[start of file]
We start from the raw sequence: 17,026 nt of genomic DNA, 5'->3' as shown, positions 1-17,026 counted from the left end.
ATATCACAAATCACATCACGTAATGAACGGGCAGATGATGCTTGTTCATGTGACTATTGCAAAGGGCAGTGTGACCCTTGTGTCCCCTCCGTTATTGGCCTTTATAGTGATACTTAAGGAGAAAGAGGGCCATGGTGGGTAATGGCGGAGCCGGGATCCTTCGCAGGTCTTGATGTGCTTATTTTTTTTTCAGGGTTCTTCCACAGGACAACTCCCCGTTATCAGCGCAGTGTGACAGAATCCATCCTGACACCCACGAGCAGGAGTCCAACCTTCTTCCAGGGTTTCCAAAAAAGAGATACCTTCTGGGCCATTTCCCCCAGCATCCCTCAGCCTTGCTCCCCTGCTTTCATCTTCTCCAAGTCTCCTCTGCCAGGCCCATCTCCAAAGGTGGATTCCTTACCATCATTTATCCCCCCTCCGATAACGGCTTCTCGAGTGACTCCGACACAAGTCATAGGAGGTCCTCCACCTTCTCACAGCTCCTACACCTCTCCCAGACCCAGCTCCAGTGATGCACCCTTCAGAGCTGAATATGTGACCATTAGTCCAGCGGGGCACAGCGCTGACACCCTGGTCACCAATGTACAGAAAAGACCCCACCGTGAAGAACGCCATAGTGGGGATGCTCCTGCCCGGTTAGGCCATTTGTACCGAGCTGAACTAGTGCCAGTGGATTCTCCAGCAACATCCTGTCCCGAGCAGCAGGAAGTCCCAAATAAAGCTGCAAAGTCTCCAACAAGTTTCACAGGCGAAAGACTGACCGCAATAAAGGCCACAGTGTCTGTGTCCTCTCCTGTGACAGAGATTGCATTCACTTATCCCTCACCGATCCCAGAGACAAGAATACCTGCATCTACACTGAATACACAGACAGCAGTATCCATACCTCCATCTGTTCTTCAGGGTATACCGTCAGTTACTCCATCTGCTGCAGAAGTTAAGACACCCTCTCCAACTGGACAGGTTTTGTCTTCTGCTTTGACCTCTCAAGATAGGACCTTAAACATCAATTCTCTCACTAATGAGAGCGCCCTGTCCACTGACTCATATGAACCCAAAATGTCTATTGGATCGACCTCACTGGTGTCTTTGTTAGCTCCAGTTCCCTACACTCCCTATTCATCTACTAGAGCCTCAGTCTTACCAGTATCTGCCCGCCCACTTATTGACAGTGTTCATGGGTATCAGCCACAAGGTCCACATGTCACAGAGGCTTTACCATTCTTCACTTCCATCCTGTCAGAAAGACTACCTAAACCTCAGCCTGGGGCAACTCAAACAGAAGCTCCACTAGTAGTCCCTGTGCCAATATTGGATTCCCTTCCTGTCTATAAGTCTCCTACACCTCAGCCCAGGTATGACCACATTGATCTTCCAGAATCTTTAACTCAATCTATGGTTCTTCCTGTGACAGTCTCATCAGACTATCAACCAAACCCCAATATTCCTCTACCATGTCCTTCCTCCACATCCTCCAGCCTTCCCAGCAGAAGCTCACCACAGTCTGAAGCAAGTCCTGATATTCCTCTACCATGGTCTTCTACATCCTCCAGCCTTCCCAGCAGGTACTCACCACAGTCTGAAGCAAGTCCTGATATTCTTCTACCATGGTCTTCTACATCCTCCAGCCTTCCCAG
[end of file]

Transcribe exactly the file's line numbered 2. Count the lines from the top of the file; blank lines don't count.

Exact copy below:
ATATCACAAATCACATCACGTAATGAACGGGCAGATGATGCTTGTTCATGTGACTATTGCAAAGGGCAGTGTGACCCTTGTGTCCCCTCCGTTATTGGCCTTTATAGTGATACTTAAGGAGAAAGAGGGCCATGGTGGGTAATGGCGGAGCCGGGATCCTTCGCAGGTCTTGATGTGCTTATTTTTTTTTCAGGGTTCTTCCACAGGACAACTCCCCGTTATCAGCGCAGTGTGACAGAATCCATCCTGACACCCACGAGCAGGAGTCCAACCTTCTTCCAGGGTTTCCAAAAAAGAGATACCTTCTGGGCCATTTCCCCCAGCATCCCTCAGCCTTGCTCCCCTGCTTTCATCTTCTCCAAGTCTCCTCTGCCAGGCCCATCTCCAAAGGTGGATTCCTTACCATCATTTATCCCCCCTCCGATAACGGCTTCTCGAGTGACTCCGACACAAGTCATAGGAGGTCCTCCACCTTCTCACAGCTCCTACACCTCTCCCAGACCCAGCTCCAGTGATGCACCCTTCAGAGCTGAATATGTGACCATTAGTCCAGCGGGGCACAGCGCTGACACCCTGGTCACCAATGTACAGAAAAGACCCCACCGTGAAGAACGCCATAGTGGGGATGCTCCTGCCCGGTTAGGCCATTTGTACCGAGCTGAACTAGTGCCAGTGGATTCTCCAGCAACATCCTGTCCCGAGCAGCAGGAAGTCCCAAATAAAGCTGCAAAGTCTCCAACAAGTTTCACAGGCGAAAGACTGACCGCAATAAAGGCCACAGTGTCTGTGTCCTCTCCTGTGACAGAGATTGCATTCACTTATCCCTCACCGATCCCAGAGACAAGAATACCTGCATCTACACTGAATACACAGACAGCAGTATCCATACCTCCATCTGTTCTTCAGGGTATACCGTCAGTTACTCCATCTGCTGCAGAAGTTAAGACACCCTCTCCAACTGGACAGGTTTTGTCTTCTGCTTTGACCTCTCAAGATAGGACCTTAAACATCAATTCTCTCACTAATGAGAGCGCCCTGTCCACTGACTCATATGAACCCAAAATGTCTATTGGATCGACCTCACTGGTGTCTTTGTTAGCTCCAGTTCCCTACACTCCCTATTCATCTACTAGAGCCTCAGTCTTACCAGTATCTGCCCGCCCACTTATTGACAGTGTTCATGGGTATCAGCCACAAGGTCCACATGTCACAGAGGCTTTACCATTCTTCACTTCCATCCTGTCAGAAAGACTACCTAAACCTCAGCCTGGGGCAACTCAAACAGAAGCTCCACTAGTAGTCCCTGTGCCAATATTGGATTCCCTTCCTGTCTATAAGTCTCCTACACCTCAGCCCAGGTATGACCACATTGATCTTCCAGAATCTTTAACTCAATCTATGGTTCTTCCTGTGACAGTCTCATCAGACTATCAACCAAACCCCAATATTCCTCTACCATGTCCTTCCTCCACATCCTCCAGCCTTCCCAGCAGAAGCTCACCACAGTCTGAAGCAAGTCCTGATATTCCTCTACCATGGTCTTCTACATCCTCCAGCCTTCCCAGCAGGTACTCACCACAGTCTGAAGCAAGTCCTGATATTCTTCTACCATGGTCTTCTACATCCTCCAGCCTTCCCAG